EU puts first-ever seafood trade ban on illegal fishing nations

The EU Fisheries Council has announced that it is placing trade restrictions on Belize, Cambodia, and Guinea for failing to cooperate in fighting Illegal, Unreported and Unregulated (IUU) fishing.

Illegal, Unreported and Unregulated (IUU) fishing is estimated to cost between €7-17bn annually, representing 11 to 26 million tonnes of catch

Illegal, Unreported and Unregulated (IUU) fishing is estimated to cost between €7-17bn annually, representing 11 to 26 million tonnes of catch

It means EU member states are now required to ban the import of fish from Belize, Cambodia, and Guinea and ensure that EU fishing vessels do not operate in the waters of these nations.

The three countries were initially amongst eight countries identified by the European Commission in November 2012 for inadequate monitoring of their fishing fleets, neglecting to impose sanctions on illegal fishing operators, and failing to develop robust fisheries laws.

According to NGOs the Environmental Justice Foundation (EJF), Oceana, The Pew Charitable Trusts and WWF, who welcomed the decision, IUU fishing depletes fish stocks, damages marine ecosystems, puts legitimate fishers at an unfair disadvantage and jeopardises the livelihoods of some of the world's most vulnerable communities.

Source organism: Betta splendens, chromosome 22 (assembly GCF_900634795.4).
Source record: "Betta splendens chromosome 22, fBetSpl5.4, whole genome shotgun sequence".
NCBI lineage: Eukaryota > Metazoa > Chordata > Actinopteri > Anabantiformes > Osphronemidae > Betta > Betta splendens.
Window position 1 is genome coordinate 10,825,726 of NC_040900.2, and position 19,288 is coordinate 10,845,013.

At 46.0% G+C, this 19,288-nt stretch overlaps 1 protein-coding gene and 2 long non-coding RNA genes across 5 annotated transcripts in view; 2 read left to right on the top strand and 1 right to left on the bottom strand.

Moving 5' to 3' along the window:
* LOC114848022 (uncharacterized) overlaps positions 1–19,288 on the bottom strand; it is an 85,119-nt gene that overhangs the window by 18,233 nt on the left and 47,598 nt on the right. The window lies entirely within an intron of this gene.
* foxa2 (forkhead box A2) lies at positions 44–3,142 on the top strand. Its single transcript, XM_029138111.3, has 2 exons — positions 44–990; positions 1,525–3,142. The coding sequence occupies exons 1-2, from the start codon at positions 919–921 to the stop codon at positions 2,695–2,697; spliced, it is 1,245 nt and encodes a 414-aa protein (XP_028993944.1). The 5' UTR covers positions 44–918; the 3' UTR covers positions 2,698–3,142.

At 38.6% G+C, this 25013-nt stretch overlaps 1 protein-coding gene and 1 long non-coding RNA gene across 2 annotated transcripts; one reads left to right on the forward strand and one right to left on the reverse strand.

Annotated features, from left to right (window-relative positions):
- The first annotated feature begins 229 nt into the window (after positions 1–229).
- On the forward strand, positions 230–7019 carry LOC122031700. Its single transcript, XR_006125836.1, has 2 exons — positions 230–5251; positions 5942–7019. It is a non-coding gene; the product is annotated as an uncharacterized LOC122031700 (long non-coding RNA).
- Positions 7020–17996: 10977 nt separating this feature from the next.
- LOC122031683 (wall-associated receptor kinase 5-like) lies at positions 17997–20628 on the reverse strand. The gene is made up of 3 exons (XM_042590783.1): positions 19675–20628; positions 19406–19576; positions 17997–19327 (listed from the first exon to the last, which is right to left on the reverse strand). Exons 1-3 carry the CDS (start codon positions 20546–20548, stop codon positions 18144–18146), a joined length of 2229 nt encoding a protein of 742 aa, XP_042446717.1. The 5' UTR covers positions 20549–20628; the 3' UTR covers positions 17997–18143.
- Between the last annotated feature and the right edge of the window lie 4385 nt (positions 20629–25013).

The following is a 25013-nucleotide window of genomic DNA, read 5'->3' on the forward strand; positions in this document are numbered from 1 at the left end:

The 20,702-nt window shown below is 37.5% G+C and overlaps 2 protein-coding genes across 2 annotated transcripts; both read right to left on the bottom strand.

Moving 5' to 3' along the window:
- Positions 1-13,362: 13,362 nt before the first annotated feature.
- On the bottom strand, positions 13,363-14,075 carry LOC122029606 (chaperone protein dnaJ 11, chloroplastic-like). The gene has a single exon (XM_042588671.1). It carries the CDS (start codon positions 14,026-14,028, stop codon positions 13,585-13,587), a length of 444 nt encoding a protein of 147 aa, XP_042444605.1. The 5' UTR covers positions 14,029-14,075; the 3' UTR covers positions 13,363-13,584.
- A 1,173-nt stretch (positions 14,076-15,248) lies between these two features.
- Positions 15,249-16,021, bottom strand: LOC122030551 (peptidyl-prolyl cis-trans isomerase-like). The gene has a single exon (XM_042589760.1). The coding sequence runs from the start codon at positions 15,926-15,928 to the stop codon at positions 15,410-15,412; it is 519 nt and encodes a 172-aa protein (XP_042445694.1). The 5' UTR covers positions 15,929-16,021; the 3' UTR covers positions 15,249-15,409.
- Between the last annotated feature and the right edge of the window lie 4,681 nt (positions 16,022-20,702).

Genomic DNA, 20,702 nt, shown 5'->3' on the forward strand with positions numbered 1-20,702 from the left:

In a statement, the NGOs said that IUU fishing is estimated to cost between €7-17bn annually, representing 11 to 26 million tonnes of catch.

The four environmental groups are calling on the European Commission to close a loophole that allows non-EU vessels fishing in the banned countries' waters to continue exporting their catches to the EU.

They are also calling for the Commission to work with EU member states to strengthen efforts that keep illegally-caught fish off the dinner plates of European consumers.

The EU IUU Regulation aims to deprive market access for illegal fish, by requiring "catch certificates" for imports into the EU, as well as banning the entry of fish from countries and vessels involved in illegal fishing.

EJF executive director Steve Trent said: "Closing the world's most valuable seafood market to countries that do not cooperate in fighting illegal fishing is a crucial step, and we applaud the EU for taking this decision.

"Whilst it is not perfect, the EU IUU Regulation is clearly the world's leading piece of legislation in this field - there are already signs that coastal communities in West Africa are seeing the benefits of the EU's action towards offending vessels and flag States," added Trent.

Oceana fisheries campaign manager Maria José Cornax said: "The EU's efforts to tackle IUU fishing worldwide have truly materialised today with this unprecedented step.

"We hope that fishing nations around the world are looking today at the EU's leadership, and are ready to follow this newly opened path towards the definitive elimination of IUU fishing," added Cornax.

Leigh Stringer


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european commission | fish

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